100 Years Ago: Saloons, Tobacco, Amusements

The following was adapted from the Improvement Era magazine of September 1911.

The editors receive many suggestions, criticisms and commendations, from the readers of the Improvement Era, of general interest to the public. Some of these good things, we are tempted to print from time to time:

Saloons Open More Than Churches

Have you ever noticed that the churches are open only when the saloons are closed, and that the saloons are open six days and most of each night a week, while the churches are open at the most six hours one day each week? And yet some people wonder why the church is losing influence. — A.

[In Utah in 2011 one must be 21 years old to buy or consume alcohol. The Utah Department of Alcoholic Beverage Control has regulated the sale of alcoholic beverages since 1935. Utah is one of 18 states that has a monopoly over the wholesaling and/or retailing of some or all categories of alcoholic beverages. In commercial facilities, the time at which alcohol may be served is limited, and alcohol may not be sold any later than 1am.

In 2011 saloons are still open more than churches.]

Tobacco Consumption Up

Milk separator

Cream separator in Swedish museum. Whole milk is poured into the bowl. Turning the handle causes a centrifuge to spin and separate the milk into heavier cream and lighter skimmed milk, each coming out of a spout.

We make life strenuous by our extravagances and artificial wants, so that we have very little time to study on lines of spiritual development. Though the world is growing better in many things, the great mass of people is thronging the broad road to destruction.

When turning the separator this morning, I noticed the stream of cream was very small compared with the stream of skimmed milk. So it is with humanity. There is room in a very narrow road for the cream, but the skimmed milk needs a very broad road, and then it seems crowded.

I was told by a man the other day who was representing a tobacco house that the consumption of tobacco in this country had increased 40 per cent in the last year, and the use of intoxicants is also increasing.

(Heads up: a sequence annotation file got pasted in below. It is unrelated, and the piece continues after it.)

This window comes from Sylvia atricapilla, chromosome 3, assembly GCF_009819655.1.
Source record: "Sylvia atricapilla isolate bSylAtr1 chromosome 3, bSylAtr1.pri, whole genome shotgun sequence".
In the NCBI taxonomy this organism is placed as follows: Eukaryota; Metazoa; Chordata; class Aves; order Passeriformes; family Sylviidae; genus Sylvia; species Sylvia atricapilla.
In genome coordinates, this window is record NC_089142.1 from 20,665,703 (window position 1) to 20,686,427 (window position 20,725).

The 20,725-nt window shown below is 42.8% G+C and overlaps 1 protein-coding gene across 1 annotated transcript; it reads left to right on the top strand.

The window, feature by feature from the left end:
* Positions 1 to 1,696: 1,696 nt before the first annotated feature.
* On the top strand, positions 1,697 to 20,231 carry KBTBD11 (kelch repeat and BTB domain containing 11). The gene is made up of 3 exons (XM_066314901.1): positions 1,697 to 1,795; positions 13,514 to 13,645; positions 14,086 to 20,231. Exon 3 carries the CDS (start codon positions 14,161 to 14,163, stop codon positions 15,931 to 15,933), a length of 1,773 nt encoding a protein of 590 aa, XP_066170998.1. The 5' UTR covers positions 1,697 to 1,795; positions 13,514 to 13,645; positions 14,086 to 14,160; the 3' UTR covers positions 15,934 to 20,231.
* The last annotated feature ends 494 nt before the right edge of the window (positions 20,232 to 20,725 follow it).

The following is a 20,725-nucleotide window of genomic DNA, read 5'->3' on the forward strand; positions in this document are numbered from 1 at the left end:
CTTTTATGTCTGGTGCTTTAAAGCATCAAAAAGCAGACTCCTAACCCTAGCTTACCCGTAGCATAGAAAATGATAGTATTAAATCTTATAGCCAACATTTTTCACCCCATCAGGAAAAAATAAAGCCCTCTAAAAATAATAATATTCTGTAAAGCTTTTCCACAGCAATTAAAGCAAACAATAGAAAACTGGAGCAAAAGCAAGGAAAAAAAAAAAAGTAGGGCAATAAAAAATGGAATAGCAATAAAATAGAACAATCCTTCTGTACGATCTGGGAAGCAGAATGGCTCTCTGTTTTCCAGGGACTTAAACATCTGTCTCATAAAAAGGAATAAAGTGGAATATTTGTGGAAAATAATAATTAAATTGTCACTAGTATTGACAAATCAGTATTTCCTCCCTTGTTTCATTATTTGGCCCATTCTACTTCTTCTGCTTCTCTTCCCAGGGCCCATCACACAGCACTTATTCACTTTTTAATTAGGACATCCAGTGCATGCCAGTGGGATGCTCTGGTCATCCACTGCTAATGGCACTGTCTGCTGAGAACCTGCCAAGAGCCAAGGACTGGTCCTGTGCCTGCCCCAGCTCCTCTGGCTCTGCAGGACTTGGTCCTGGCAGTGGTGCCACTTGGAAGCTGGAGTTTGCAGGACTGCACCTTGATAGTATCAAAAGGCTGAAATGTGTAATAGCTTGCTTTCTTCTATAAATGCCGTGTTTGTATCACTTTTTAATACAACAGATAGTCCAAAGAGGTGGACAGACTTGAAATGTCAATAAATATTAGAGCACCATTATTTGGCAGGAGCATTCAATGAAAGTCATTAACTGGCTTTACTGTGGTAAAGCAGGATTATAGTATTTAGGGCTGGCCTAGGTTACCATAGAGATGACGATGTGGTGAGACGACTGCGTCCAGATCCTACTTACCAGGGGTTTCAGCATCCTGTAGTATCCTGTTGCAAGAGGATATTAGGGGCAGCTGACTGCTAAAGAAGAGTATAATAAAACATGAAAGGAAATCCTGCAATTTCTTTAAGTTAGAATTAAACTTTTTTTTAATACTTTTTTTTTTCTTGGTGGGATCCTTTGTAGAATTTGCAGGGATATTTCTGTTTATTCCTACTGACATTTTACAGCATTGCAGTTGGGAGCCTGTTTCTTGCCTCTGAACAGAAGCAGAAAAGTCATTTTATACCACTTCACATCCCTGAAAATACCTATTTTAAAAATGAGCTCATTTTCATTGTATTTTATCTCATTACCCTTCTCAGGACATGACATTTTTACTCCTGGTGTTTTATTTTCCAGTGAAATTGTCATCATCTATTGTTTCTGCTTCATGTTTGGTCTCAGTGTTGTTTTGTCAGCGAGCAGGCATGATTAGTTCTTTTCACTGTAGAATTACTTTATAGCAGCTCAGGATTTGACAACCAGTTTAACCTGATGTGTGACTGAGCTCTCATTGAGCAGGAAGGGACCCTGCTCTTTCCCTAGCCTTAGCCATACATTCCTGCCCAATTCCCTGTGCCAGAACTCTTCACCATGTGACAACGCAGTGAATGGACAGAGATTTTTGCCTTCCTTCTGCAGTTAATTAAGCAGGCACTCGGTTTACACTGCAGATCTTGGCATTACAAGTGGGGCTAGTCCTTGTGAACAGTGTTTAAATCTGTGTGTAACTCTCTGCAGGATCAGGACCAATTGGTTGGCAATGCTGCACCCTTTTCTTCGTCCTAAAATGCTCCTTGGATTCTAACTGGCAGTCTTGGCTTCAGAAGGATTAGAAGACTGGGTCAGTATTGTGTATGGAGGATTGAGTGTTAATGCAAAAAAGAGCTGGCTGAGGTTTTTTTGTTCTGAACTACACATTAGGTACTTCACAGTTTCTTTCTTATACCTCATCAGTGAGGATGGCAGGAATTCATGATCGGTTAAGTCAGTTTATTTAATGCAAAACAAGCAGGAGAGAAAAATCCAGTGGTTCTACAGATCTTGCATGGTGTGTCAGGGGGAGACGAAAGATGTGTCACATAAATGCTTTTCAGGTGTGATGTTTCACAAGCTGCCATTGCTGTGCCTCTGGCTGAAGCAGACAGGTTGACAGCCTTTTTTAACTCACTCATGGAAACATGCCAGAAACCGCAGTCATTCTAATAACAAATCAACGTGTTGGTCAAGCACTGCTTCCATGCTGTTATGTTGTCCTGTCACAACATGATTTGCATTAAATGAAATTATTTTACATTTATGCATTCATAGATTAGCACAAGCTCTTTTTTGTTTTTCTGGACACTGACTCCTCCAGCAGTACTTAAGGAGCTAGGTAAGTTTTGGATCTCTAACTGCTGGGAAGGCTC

I am thankful for the Word of Wisdom. It is a great blessing to all who obey it. I am very thankful that the Lord called me in my boyhood and gave me the knowledge of the way of eternal life. I am thankful for the good reports that come to us of the condition of the work of the Lord at home and abroad. May the great work continue to roll on. — Patriarch William Halls, Mancos, Colorado.

[According to the Centers for Disease Control and Prevention, in 1911 in the United States 10.1 billion cigarettes were consumed, representing 173 cigarettes per capita of those 18 years or older. This was a 14.6% per capita increase from 1910.

In 2006 (last published figures) 380.0 billion cigarettes were consumed, representing 1,619 cigarettes per capita. This was a 1.5% per capita decrease from 2005. In 2009, 20.6% of all adults (46.6 million people) were smokers.

In 2011 the Word of Wisdom is still a great blessing to all who obey it.]

Too Much Amusement

If but a fraction of the time, talent, and energy now spent in exploiting amusement for our young people were utilized in devising means of useful employment for this same class of individuals, I do not hesitate to assert that we should have better, nobler, more useful and positively more valuable young people than at present.

As it is we rear a lot of assuming, expectant, demanding, dependent, leaners. Where are the lifters among our young people? There are some, but they are very few. Parents must furnish the sinews of war, be up early and late, scheme, plan and toil untiringly. Who assists them? As a rule not the young, strong, healthy and beautiful specimens of manhood and womanhood, their sons and daughters.

The children — grown men and women, brim full and running over with energy — must just now plan for excursions, arrange for parties, obtain books, papers and periodicals enabling them to provide games for every day in the year. And they must be “on” to every “stunt” in the field. The field that yields the golden grain? No; Pa can see to that. Ma can feed the calves and the pigs. That’s about the way it goes, my dear brother. Any wonder that the average thinking parent feels tired? — Dr. Charles L. Olsen, Murray, Utah

[In 2011 even Pa does not harvest the golden grain and Ma no longer feeds the calves and the pigs.]

Adapted from: “Editor’s Table”, Improvement Era, Vol. XIV. September, 1911. No. 11.

Photo Credit: Calle Eklund
Rickety signature


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